I know, I know. I’m profaning sacred ground here. Once upon a time, and a very long time ago it was, the teenage boys (and occasional girls) who grew into adults and kept on reading superhero comics were viewed as oddballs or outcasts. When Hollywood began to rediscover the pioneering DC and Marvel superheroes of the 20th century, it was refreshing and delightful at first, and for a while: the Christopher Reeve Superman movies, Tim Burton’s “Batman,” Sam Raimi’s Spider-Man trilogy, the X-Men series. All were lots of fun, all descended into fatal decadence — as exemplified by Joel Schumacher’s “Batman & Robin,” quite possibly the worst film ever made in any language or tradition — all have since been zombified and ripped from the grave for another go-round, with emphatically mixed results. There’s nothing new about any of that, arguably. One of the defining characteristics of Batman and Superman and all their kind is their malleability, their immortality, their apparently endless recyclability.
But for the love of Christ, at what point is the triumph of comic-book culture sufficient? Those one-time comic-book pariahs are now the dominant force in pop-culture entertainment, and their works are deemed to be not just big but also relevant and important, much the way that Cecil B. DeMille’s crap-history spectacles were in another day.And this from Freddie DeBoer:
I look forward with interest to the Avengers, but Andrew O'Hehir is perfectly right about the continued pretense that comic book fans are somehow an oppressed minority. You can't have the biggest movie of all times made for you and continue to complain that you're marginalized.Years ago (literally 20 years ago) when I read comic books daily, I was obsessed with the X-Men. Like so many of my peers, I role-played (usually I was Wolverine, occasionally Gambit). Here's some fun tidbits for you: Wolverine actually had bone claws all along, and they were coated with adamantium when he got his adamantium skeleton. He had a wife, but when she died, his healing factor was so powerful that it "healed" the nerves in his brain and made him forget he was ever married. At one point Magneto literally ripped the adamanium out of Wolverine. It then turned out that Wolvie's healing factor was way stronger, but the constant biocompatibility battle his body had been in against the adamantium had weakened it. After the adamantium was gone, he was essentially indestructible. For a time he becomes one of Apocalypse' Four Horseman, mutates into a feral monster, and eventually rejoins the X-Men.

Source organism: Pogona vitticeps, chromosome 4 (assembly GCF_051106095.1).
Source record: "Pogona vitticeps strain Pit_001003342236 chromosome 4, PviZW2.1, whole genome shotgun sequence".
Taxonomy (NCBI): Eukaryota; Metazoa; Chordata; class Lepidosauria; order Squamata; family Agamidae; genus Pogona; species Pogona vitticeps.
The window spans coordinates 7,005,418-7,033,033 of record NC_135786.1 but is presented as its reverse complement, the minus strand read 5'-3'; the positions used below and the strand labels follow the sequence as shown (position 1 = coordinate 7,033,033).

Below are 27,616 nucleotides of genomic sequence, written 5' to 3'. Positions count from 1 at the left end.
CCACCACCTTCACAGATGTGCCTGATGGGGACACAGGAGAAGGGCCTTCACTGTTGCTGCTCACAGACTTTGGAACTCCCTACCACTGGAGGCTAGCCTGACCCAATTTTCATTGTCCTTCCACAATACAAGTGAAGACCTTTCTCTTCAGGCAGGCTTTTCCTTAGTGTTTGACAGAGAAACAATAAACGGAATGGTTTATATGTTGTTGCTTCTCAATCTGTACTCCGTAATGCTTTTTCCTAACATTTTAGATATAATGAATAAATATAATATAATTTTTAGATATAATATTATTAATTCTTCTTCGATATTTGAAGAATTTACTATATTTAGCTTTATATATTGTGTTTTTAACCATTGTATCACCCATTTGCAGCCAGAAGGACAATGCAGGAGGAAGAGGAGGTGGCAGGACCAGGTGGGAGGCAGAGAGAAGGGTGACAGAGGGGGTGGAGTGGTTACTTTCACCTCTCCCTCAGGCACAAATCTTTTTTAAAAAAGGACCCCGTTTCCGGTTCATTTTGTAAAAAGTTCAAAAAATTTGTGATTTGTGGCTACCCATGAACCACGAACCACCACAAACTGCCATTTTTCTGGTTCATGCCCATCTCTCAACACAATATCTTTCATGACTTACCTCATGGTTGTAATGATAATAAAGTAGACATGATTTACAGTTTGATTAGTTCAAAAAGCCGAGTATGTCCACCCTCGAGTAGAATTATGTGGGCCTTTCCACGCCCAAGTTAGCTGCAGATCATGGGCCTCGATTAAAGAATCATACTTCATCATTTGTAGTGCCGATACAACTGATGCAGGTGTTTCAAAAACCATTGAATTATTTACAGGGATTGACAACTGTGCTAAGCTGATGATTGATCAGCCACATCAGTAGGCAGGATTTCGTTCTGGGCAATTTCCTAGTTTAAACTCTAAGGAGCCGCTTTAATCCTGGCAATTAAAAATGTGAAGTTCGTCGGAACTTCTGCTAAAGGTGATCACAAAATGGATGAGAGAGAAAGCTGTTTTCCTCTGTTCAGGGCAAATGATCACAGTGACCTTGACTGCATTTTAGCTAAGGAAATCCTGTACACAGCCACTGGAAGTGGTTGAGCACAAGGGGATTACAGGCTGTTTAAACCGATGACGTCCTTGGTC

Did you read all the way through that? Do you want to have sex with me now? Knowing that stuff in 1992 made me an outcast. Since then, there have been 3 X-Men movies and a Wolverine "origins" movie (which resembled nothing of Wolverine's comic book origin). So four movies have come and gone which allowed mainstream America to accept nerd-lore. Do you really think that if I were sitting at a bar with some friends and started babbling excitedly about the Extremis Virus and its potential to be in Iron Man 3 that people would care? Can I now pick up chicks with my exhaustive knowledge of Tony Stark's background? If I told a girl she was "prettier than Bethany Cabe" would she take it as a compliment or wonder what the hell I was talking about?
They'd care, only if they were nerds too. Most people would politely stay quiet until I was done and promptly not care. What Andrew and Freddie aren't admitting is that the genre of the nerds is being hopelessly prostituted by Hollywood. We comic-book nerds go along with it because we literally spent years of our life daydreaming about an impossible fantasy where The Avengers became a movie. But when America's May Avengers Bender is over, and everyone goes back home and waits for Prometheus or Dark Knight Rises or Dark Shadows or Brave or Ice Age 9 or Madagascar 5 or whatever else goes through this summer's pipeline, those of us who still buy Invincible Iron Man and Avengers vs. Xmen on Tuesdays will be left alone again, like we were before CGI advanced to the point that mainstream America could stomach Marvel/DC movies.
Look, we nerds are really happy society has turned to our beloved genre for entertainment. We always found it entertaining. Welcome aboard. But O'Hehir is kidding himself if he thinks society has welcomed us in as well. Did you know that "Jarvis" the A.I. construct in the films Iron Man and Iron Man 2 wasn't in the comics, but was a bastardization of Tony Stark's butler, Edwin Jarvis? Do you really care? If I tried to start a discussion with you about how the origin story of Iron Man was based on a battery powered suit, not an arc reactor powered one...how long could I keep your attention?
"Hey nerd! I was gonna kick your ass when I saw you reading Daredevil comic books, but now that Daredevil the movie has come out, instead I'm going to acknowledge you as my equal." - said no one ever.